SACRAMENTO, Calif. (CN) – California Governor Jerry Brown urged frugality in unveiling the revision of the final spending plan of his administration on Friday, keeping allocations to the judiciary largely unaltered from his January proposal but committing an additional $100 million to courthouse maintenance.
“We’re nearing the longest economic recovery in modern history, and as Isaac Newton observed: What goes up must come down,” Brown told reporters at the opening of his last budget-related press conference Friday morning, noting that he wants to leave the state’s finances in good shape for the next governor ahead of an inevitable recession.
This means saving for the future, he said, adding, “We need to keep a tight hand on the rudder as we steer through the turbulent waters.”
It was a message echoed by state Finance Director Michael Cohen, who like Brown cautioned that California is reaching the end of a 10-year economic recovery.
“It feels like we’re at the top of the economic cycle and there’s only one place to go from there,” he said.
Brown’s January proposal puts $150 million into court operations and promises $32 million to fund construction on courthouses in Riverside, Shasta, Siskiyou, and Tuolumne counties this fiscal year, and in Glenn, Sacramento, Sonoma, and Stanislaus counties in 2019-20.
The $150 million funding increase includes $19 million to expand self-help services for litigants without lawyers, $4 million for interpreter services and $3.4 million for a five-year pilot project to adjudicate minor traffic violations online.
All of these priorities were taken from the Commission on the Future of California’s Court System, a group Chief Justice Tani Cantil-Sakauye established in 2015 to plot the course of the state’s courts over the next 10 years.
“I am gratified that the governor’s strong proposed budget for the judicial branch references three of those Futures recommendations,” Cantil-Sakauye said in her State of the Judiciary address in March.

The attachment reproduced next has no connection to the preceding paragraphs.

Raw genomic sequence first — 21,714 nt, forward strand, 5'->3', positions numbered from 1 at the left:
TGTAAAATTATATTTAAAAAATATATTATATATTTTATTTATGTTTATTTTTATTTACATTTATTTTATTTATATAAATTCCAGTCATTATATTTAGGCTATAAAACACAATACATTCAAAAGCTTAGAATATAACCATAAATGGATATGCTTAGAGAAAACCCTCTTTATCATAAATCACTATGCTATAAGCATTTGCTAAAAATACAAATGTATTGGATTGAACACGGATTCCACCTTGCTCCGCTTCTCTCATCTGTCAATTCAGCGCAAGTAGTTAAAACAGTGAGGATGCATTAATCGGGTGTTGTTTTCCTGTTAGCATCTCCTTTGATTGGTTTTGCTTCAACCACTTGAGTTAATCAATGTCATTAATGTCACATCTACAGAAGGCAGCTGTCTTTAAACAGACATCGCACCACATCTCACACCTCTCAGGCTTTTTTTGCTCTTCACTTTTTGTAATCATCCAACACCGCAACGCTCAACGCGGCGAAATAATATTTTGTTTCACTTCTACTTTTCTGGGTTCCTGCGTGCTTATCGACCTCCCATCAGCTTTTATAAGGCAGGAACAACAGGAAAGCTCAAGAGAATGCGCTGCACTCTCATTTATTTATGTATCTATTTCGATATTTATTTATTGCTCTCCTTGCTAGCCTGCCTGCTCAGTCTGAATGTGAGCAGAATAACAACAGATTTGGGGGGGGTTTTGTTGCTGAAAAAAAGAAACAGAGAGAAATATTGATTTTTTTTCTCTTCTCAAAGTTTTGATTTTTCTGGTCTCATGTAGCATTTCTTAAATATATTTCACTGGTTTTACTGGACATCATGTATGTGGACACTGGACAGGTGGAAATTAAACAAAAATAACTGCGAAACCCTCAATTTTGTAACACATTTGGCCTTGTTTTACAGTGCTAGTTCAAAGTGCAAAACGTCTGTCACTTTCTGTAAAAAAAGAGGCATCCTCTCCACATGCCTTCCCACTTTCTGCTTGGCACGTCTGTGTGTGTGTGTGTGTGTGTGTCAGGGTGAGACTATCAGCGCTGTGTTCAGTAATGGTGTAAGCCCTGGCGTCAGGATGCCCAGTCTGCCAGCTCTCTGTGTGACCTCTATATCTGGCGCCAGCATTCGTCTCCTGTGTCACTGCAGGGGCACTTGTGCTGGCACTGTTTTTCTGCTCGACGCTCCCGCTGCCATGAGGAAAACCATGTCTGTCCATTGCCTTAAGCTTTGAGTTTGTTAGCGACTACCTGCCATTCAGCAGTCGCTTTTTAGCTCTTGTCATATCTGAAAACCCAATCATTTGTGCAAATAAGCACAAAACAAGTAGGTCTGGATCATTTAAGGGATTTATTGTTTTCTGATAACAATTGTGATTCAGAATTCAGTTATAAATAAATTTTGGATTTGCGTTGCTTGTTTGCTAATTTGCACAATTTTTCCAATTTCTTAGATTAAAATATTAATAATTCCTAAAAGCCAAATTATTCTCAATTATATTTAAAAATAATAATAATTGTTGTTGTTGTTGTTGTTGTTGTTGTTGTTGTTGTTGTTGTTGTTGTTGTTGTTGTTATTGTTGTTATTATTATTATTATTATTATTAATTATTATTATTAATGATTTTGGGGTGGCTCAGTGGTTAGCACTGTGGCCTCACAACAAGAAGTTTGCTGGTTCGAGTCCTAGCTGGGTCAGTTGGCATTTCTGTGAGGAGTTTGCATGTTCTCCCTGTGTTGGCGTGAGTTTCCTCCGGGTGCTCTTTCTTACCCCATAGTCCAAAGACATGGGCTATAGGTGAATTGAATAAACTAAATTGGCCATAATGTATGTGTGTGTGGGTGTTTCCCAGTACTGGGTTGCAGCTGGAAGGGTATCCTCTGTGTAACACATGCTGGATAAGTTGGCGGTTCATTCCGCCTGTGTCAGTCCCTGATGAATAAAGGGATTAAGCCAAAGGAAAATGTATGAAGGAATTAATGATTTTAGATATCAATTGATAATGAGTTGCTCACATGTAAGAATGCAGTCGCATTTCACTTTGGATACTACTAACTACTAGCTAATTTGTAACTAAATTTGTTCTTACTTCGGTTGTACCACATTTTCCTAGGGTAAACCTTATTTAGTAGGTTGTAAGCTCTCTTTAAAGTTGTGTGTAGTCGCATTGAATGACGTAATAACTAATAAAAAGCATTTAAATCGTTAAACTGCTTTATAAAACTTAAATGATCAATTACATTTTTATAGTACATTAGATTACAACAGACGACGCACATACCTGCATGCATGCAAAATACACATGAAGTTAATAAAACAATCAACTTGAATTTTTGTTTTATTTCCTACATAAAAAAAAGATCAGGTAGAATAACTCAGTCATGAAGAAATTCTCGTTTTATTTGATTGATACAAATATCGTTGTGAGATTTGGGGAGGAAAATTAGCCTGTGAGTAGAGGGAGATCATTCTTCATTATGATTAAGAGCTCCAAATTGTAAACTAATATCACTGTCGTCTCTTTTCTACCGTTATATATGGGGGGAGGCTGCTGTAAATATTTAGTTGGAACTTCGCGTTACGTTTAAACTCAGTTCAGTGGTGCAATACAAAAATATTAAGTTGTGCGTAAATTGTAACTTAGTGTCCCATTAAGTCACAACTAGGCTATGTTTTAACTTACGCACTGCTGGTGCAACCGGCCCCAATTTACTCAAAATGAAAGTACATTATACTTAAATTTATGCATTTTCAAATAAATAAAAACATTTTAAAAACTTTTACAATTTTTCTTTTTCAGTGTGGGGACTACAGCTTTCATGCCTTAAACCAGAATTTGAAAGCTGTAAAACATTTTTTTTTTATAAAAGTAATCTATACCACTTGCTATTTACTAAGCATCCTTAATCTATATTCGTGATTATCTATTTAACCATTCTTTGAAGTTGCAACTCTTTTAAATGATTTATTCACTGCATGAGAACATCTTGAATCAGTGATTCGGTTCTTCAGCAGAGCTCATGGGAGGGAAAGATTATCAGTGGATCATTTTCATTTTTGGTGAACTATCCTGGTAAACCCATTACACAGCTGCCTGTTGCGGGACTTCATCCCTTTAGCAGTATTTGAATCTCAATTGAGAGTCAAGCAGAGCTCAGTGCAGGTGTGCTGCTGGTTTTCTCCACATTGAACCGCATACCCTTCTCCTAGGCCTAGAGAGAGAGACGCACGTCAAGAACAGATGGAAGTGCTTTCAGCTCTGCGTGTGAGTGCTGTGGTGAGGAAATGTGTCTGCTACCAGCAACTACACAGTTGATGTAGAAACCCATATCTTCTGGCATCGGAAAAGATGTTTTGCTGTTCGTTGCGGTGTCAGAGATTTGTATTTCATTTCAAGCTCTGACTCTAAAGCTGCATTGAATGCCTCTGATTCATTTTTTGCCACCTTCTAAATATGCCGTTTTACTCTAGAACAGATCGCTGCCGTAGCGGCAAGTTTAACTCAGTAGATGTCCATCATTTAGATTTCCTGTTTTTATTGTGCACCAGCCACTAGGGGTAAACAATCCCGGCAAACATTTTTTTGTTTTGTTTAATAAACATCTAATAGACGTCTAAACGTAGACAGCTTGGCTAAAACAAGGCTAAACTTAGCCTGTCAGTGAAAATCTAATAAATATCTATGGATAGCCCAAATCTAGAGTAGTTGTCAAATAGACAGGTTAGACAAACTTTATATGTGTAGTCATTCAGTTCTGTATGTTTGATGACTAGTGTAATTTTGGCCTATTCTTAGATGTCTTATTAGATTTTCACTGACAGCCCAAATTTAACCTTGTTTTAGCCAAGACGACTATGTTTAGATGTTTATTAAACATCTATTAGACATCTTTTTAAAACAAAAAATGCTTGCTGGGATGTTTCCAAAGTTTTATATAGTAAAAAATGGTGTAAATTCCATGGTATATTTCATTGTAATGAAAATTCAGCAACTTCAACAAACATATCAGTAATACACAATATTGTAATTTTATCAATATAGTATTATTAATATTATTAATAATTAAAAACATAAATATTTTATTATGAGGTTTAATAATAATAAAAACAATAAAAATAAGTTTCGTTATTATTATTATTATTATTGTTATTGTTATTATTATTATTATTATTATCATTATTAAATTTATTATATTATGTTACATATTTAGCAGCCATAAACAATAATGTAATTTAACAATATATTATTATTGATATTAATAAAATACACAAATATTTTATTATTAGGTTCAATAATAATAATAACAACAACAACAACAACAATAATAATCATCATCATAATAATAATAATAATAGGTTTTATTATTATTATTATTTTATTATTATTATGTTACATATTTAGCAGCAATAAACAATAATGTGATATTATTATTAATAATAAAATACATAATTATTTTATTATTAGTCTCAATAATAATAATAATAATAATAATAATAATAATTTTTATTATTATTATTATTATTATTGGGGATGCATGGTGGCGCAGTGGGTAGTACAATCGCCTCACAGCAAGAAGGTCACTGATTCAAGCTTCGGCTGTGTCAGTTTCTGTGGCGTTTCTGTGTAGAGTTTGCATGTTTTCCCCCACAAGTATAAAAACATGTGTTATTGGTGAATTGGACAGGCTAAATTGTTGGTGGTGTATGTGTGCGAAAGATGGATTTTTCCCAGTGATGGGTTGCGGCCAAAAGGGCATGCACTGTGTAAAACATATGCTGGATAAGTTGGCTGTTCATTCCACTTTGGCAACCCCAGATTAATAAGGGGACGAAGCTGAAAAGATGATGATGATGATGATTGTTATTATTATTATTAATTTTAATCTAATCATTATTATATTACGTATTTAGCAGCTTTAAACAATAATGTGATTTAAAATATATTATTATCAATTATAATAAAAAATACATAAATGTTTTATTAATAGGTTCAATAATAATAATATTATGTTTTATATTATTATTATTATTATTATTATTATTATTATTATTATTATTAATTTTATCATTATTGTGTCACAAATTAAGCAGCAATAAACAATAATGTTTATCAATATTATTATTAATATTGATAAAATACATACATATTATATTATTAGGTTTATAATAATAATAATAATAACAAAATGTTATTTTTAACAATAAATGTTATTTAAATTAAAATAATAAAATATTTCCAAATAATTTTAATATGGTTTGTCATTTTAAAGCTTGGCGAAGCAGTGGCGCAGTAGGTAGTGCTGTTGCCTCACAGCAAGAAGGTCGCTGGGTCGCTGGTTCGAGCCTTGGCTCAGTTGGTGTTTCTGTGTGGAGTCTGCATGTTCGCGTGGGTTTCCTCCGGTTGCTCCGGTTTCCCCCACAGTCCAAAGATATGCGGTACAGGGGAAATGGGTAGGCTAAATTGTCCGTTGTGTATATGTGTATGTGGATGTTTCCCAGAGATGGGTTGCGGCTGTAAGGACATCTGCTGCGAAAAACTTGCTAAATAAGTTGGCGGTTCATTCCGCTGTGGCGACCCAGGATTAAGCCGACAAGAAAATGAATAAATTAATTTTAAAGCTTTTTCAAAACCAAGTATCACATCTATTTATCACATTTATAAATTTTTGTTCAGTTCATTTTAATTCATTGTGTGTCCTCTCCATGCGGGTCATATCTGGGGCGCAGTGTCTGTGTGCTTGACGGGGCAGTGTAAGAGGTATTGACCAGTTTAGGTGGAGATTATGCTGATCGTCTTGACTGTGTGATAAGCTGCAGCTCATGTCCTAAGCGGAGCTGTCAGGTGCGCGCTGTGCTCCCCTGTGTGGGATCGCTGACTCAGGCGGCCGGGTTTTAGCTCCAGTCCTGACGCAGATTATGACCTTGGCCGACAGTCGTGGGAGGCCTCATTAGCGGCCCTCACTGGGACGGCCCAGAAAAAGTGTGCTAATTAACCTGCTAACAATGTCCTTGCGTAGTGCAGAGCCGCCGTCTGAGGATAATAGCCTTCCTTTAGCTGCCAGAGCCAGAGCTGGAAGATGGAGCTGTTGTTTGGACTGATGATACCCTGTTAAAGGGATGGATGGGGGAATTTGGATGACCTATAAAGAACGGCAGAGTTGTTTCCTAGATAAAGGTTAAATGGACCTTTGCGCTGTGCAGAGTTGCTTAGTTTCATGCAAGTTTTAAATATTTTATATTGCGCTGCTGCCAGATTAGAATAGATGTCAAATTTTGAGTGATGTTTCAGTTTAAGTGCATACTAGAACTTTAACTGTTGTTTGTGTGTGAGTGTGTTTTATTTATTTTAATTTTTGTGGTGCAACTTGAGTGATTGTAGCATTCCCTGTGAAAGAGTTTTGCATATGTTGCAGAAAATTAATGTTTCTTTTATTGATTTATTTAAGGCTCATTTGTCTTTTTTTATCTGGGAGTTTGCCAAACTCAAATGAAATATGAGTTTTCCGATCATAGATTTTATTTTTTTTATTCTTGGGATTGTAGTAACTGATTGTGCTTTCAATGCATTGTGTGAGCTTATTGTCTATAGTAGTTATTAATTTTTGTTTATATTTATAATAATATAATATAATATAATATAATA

Cantil-Sakauye has called for a “a three-tier civil justice reform initiative,” which comprises reinstating regular hours at courthouses, supporting Brown’s budget, and adding a team of courthouse helpers to guide court visitors and assist with filling out legal forms.
On Friday, Cantil-Sakauye issued a statement praising Brown’s budget plan. “The governor’s wise budget proposal is very welcome news for our court system,” she said. “His budget would restore and provide more in-person and online services for court users, increase language access, and invest in our infrastructure. The proposed budget will improve access to justice for all Californians.”
Both Cantil-Sakauye and Brown have also expressed support for reforming California’s bail system, issuing a joint statement last year voicing concern over how money bail affects the poor, and pledging to work toward a new system that considers both public safety and cost. Different solutions have been tossed around, with a pretrial detention working group appointed by Cantil-Sakauye recommending risk assessment tools that would keep arrestees from sitting in jail before trial – a plan that would be expensive for courts to implement.
On Friday, Cohen said his office would consider including money for bail reform as part of a future budget plan.
“It’s a complicated issue but if we can come up with a package that makes sense we would expect it to be within the budget context,” Cohen said.